The recent history of beverage producer Mark Anthony Brewing is one of superlatives – as is that of Mark Anthony Brands, the company responsible for selling and marketing the products. Both belong to The Mark Anthony Group of Companies, a private family-owned business founded by Canadian Anthony von Mandl. On the production side, not one but three ultramodern plants were built from scratch within the space of just 30 months, of which the two greenfield projects in Arizona and South Carolina can claim to be the biggest and most modern breweries to have been constructed in the USA in the last 28 years. On the marketing side, the company has raced from one growth record to the next since first launching Mike’s Hard Lemonade in 1999. Today, Mike’s remains the number one brand and has become an American icon. Numerous other new-to-world brands followed, most notably in 2016 with the launch of White Claw Hard Seltzer, a beverage that has completely transformed the US beer industry (see the box entitled “Triumph of a new brand”). Thanks to its spectacular success, Mark Anthony has literally turned America’s drinking habits upside down. Although a lot of other companies have established themselves in the ready-to-drink segment over the past few years, among them Boston Beer, Molson Coors and even PepsiCo and Coca-Cola, Mark Anthony has maintained a market share of around 45%. Especially among fitness-driven young consumers conscious of their health, hard seltzer scores with its minimal calorie count and low carbohydrate content. Its promise of enjoyment and relaxation “without regrets” has enabled it to assert itself above all over beer and stronger mixed beverages whose market shares have dropped considerably.
In the first few years Mark Anthony Brewing worked exclusively with contract fillers to produce its hard seltzer. At each co-pack location the company would install millions of dollars in propriety and patented technology to brew and filter its premium alcohol base. In boom year 2019 it became evident that the explosion in demand could only be met by building up its own capacities. One of the main reasons for this is that about half of production is destined for variety packs containing several different flavors. For this purpose, the beverage cans need to be transported from the filling area to a completely different place where they are largely repackaged by hand – an elaborate process during which the containers also risk being damaged.
»We’ve built this factory at Elon Musk speed – there’s never been anything like it in our branch of industry.«
Visit to Dortmund
In September 2019 company founder and owner Anthony von Mandl flew from his corporate office in Vancouver, Canada, to Germany. At KHS headquarters in Dortmund he visited the Executive Management Board to sound out a possible cooperation. He was already familiar with the systems supplier from the packaging machines that Mark Anthony had had successfully installed for its co-packers. The chemistry was right and concrete plans were soon being drawn up: besides two canning lines for a brownfield project in Hillside, New Jersey, to be installed in the spring of 2020, the main item on the agenda was a completely new factory on a greenfield site in Glendale, Arizona.
A few weeks later a team then set off for Germany to start work, headed by John Sacksteder, president of Mark Anthony Brewing, and accompanied by Alcides Vieira, CSO of KHS USA. Once in Dortmund they shut themselves in a room together with KHS colleagues from Kleve, Bad Kreuznach and Worms for four days, determined to only leave it again when all of the major technical questions had been clarified and a rough layout for the lines hammered out. “Whereas big breweries take lots of time planning, going right down to the last detail, with Mark Anthony everything had to be very quick,” remembers Vieira. “This was because there was a lot of trust: instead of giving us long lists of specifications, our partners simply said that they could rely on us knowing what needed to be done.” Regarding the required production quantities, it quickly became clear that the plant in Arizona had to include four canning lines and a variety pack repackaging line, among other features.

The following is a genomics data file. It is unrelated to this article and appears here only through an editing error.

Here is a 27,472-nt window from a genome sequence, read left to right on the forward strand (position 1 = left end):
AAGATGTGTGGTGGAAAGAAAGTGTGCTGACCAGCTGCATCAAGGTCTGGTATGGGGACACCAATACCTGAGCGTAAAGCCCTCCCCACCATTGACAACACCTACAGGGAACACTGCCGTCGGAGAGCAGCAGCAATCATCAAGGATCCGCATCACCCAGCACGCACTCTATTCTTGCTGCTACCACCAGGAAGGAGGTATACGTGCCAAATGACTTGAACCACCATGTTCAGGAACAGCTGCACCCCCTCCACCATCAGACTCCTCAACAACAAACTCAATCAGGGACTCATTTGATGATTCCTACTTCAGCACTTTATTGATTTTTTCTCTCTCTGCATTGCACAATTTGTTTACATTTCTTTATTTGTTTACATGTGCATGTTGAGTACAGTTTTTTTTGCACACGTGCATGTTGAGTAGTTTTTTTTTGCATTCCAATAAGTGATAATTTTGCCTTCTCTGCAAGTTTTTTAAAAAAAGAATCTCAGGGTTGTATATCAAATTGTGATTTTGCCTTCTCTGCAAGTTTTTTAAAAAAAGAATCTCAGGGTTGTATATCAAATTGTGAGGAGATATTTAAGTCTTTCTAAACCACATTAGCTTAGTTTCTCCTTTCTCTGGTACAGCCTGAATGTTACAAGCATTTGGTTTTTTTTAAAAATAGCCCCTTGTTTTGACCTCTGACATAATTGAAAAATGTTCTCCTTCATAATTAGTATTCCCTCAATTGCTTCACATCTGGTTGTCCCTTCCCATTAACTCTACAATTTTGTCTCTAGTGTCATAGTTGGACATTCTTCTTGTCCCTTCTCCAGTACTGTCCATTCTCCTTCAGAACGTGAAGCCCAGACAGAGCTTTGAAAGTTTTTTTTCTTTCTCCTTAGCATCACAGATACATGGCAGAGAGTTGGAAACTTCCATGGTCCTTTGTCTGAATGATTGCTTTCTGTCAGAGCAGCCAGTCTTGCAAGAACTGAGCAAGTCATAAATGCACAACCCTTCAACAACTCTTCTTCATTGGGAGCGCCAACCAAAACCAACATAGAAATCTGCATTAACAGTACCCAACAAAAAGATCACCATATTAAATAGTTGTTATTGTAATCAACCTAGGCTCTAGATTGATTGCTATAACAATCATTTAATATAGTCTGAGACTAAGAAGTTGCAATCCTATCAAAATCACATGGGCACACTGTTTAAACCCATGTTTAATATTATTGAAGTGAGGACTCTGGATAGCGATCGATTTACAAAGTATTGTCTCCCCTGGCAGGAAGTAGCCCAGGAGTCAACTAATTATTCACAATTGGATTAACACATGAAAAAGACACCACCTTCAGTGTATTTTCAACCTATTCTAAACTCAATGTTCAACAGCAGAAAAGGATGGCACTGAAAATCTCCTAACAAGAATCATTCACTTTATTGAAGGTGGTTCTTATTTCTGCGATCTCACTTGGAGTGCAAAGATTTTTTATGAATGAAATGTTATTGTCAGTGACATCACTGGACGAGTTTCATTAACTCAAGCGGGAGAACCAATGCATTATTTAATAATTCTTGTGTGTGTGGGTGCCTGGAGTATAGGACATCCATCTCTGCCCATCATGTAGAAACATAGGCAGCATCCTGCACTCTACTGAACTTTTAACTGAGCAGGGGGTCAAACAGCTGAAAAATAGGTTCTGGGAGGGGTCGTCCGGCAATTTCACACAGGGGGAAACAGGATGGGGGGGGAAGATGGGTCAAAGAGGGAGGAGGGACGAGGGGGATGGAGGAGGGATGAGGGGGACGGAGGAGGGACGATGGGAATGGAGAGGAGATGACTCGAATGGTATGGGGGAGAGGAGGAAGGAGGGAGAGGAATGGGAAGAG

The contract was awarded in the middle of November. The timing was tight: the first salable product was due to run off the line in July of the following year. “We had to move quickly to get capacity online to meet the growing demand. For most of 2018 and forward, we couldn’t produce enough to keep up,” says John Sacksteder. “We’re a very lean company and Anthony had put us in a position to make decisions quickly. Issues that would take other companies weeks and months to debate we’d resolve in hours and move on. The planning and construction of a project the size of our Glendale plant could take years; we set out to complete it in less than 300 days. At first everyone was speechless. But KHS rose to the challenge – and delivered.”
Best time in Arizona
One aspect that wasn’t factored in from the start was the corona pandemic that hit the world in March 2020. “Covid 19 presented an entirely new challenge for us and all of our partners,” Sacksteder recalls. “How could we keep everyone safe while still moving the project forward on this aggressive timeline? We put strict protocols in place on the worksites and for our meetings; we had video calls in place on a very frequent basis to ensure lines of communication were open and issues were getting resolved quickly.” KHS employees entering the USA from Germany first had to quarantine for two weeks in neighboring Mexico before they could commence work in Glendale. It helped that the KHS organization in the USA is so well staffed that it wasn’t absolutely necessary to only rely on resources from Germany to implement the project. “Of course, no-one’s happy to be confronted with such challenges,” says Vieira. “But finding joint solutions together as partners, as we did with Mark Anthony, was a real joy.”
Despite all of the adverse circumstances, one being the extremely hot climate with temperatures of over 40°C, the factory was actually completed within 280 days – from greenfield to first saleable product. In this time, the entire traffic and utility infrastructure with roads, rails and water and electricity lines was constructed on a site measuring around 93,000 square meters, the production shops were built and all of the technology was delivered, installed and commissioned. Here, among other items KHS contributed four Innofill Can DVD can fillers with Ferrum seamers, four Innopas WICG compact heaters, four Innopack TSP tray shrink packers and various Innopal PB NF and AS N palletizers. In the meantime, 300 employees were hired and trained – first in construction trailers, then in the newly built warehouse and finally on the installed lines.